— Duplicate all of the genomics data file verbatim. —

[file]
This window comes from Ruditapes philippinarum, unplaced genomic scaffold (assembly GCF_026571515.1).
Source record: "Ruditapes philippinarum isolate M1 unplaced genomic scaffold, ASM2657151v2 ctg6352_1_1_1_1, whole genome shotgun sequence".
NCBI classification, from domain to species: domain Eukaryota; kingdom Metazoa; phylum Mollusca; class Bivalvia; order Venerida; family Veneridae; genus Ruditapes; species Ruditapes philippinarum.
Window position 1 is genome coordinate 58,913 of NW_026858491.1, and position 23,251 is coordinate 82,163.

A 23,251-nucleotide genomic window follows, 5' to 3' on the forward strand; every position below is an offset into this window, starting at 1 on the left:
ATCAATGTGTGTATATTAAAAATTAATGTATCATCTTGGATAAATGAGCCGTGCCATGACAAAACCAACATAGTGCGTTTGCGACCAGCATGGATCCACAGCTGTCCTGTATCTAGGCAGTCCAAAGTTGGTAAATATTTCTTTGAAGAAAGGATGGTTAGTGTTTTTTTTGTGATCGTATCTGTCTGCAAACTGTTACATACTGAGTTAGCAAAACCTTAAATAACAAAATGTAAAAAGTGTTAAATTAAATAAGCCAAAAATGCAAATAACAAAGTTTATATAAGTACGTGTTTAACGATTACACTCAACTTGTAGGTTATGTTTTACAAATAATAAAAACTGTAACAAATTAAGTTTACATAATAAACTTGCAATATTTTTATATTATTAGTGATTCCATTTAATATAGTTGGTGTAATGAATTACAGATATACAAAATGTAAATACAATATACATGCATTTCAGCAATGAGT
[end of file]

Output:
This window comes from Ruditapes philippinarum, unplaced genomic scaffold (assembly GCF_026571515.1).
Source record: "Ruditapes philippinarum isolate M1 unplaced genomic scaffold, ASM2657151v2 ctg6352_1_1_1_1, whole genome shotgun sequence".
NCBI classification, from domain to species: domain Eukaryota; kingdom Metazoa; phylum Mollusca; class Bivalvia; order Venerida; family Veneridae; genus Ruditapes; species Ruditapes philippinarum.
Window position 1 is genome coordinate 58,913 of NW_026858491.1, and position 23,251 is coordinate 82,163.

A 23,251-nucleotide genomic window follows, 5' to 3' on the forward strand; every position below is an offset into this window, starting at 1 on the left:
ATCAATGTGTGTATATTAAAAATTAATGTATCATCTTGGATAAATGAGCCGTGCCATGACAAAACCAACATAGTGCGTTTGCGACCAGCATGGATCCACAGCTGTCCTGTATCTAGGCAGTCCAAAGTTGGTAAATATTTCTTTGAAGAAAGGATGGTTAGTGTTTTTTTTGTGATCGTATCTGTCTGCAAACTGTTACATACTGAGTTAGCAAAACCTTAAATAACAAAATGTAAAAAGTGTTAAATTAAATAAGCCAAAAATGCAAATAACAAAGTTTATATAAGTACGTGTTTAACGATTACACTCAACTTGTAGGTTATGTTTTACAAATAATAAAAACTGTAACAAATTAAGTTTACATAATAAACTTGCAATATTTTTATATTATTAGTGATTCCATTTAATATAGTTGGTGTAATGAATTACAGATATACAAAATGTAAATACAATATACATGCATTTCAGCAATGAGT